The problem I have with ghost stories is an absence of belief in ghosts. Not that that should be a problem… I don’t believe in hobbits, superheroes, or magic, but I still watch and enjoy The Lord Of The Rings, The Avengers, and Harry Potter.
So I don’t expect any sympathy for sitting through an independent horror/ghost film like Playhouse because I’m just glad to have the opportunity to watch and review as many films as I’m given. Lockdown? Pah! Piece of cake.
Anyway… Playhouse is the story of a writer who buys a castle in North-Eastern Scotland. He goes and lives there with his teenage daughter, so that he can concentrate on his latest project; an interactive experience based on the horrific history of the building. As is always the case in stories of this ilk, a seemingly innocent bit of nonsense sets free the evil spirits… and chaos ensues.
Our writer is Jack Travis (William J Holstead), and his daughter is Bee, short for Beleth (Grace Courtney). Now, I may be too severe, but they don’t seem to be the best casting choices. Not because of their acting skills, which are fine, but because their ages don’t seem to be far enough apart to be father and daughter. I don’t think it helps that Mr. Holstead has the look of Thomas Brodie-Sangster if he’d actually decided to age a few years.
Apart from Jack and Bee, the main characters are their neighbours Jenny and Callum Andrews (Helen Mackay and James Rottger), and Bee’s school friends Katie and Alex (Mathilde Darmady and Eilidh McLaughlin, who could make a living as a Karen Gillan impersonator).
The castle in question is Freswick Castle in Wick
It is a striking building in a wild and lonely location, but doesn’t look like your archetypal castle. It looks more like a large house; there are no turrets or crenellations — but it does date back to the 16th century — and it’s still occupied and available for hire. In fact, the writers/producers/directors Fionn and Toby Watts actually grew up there, and their father is the owner.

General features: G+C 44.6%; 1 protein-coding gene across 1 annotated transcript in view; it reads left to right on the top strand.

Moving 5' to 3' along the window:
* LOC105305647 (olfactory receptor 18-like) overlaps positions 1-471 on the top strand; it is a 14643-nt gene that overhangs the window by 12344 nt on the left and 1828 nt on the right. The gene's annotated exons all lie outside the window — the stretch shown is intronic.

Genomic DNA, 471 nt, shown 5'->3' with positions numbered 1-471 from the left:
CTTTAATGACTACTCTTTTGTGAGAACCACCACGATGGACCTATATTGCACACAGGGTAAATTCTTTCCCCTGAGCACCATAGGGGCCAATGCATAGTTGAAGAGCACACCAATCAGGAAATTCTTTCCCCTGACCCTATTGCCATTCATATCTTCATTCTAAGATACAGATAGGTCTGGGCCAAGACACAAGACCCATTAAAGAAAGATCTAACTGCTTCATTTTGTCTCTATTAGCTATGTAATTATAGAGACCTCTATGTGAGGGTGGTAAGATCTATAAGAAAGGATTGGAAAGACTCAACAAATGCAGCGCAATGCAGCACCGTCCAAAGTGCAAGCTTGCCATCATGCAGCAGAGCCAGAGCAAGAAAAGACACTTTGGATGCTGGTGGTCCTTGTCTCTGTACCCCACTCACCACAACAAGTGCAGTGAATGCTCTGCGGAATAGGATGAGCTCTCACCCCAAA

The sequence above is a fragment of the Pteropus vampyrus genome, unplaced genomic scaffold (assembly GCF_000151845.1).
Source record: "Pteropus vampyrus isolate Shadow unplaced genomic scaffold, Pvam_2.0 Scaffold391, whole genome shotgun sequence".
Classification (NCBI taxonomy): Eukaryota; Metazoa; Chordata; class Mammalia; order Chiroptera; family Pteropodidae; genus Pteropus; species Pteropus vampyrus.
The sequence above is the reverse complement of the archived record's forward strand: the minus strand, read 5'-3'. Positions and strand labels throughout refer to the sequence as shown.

The Watts Brothers’ intimate knowledge of the building shows as, apart from a few minutes of footage at the neighbours’ house, the entirety of the film is shot in and around Freswick Castle.
The cinematography is excellent – moody and atmospheric — but that is helped by the castle being metres from the North Sea and within five miles of John O’Groats.
The acting is appropriate to the genre
The cast can do scared, bewildered, enraged, and all the other horror film emotions ranging from a light, deft touch through the spectrum, and finishing up chewing the scenery… but that is as it should be, and it never seems out of place or over the top.
Again, the usual spoiler awareness prevents me from saying too much about how the characters and the story develop, but there are a number of threads and family interactions both in the present day, and back when the evil deeds were first done.
Given this is the Watts Brothers’ debut feature, it stands up very well and defies the expectation to look like the — presumably — low budget. I look forward to their next feature.
Movie Grade: B-
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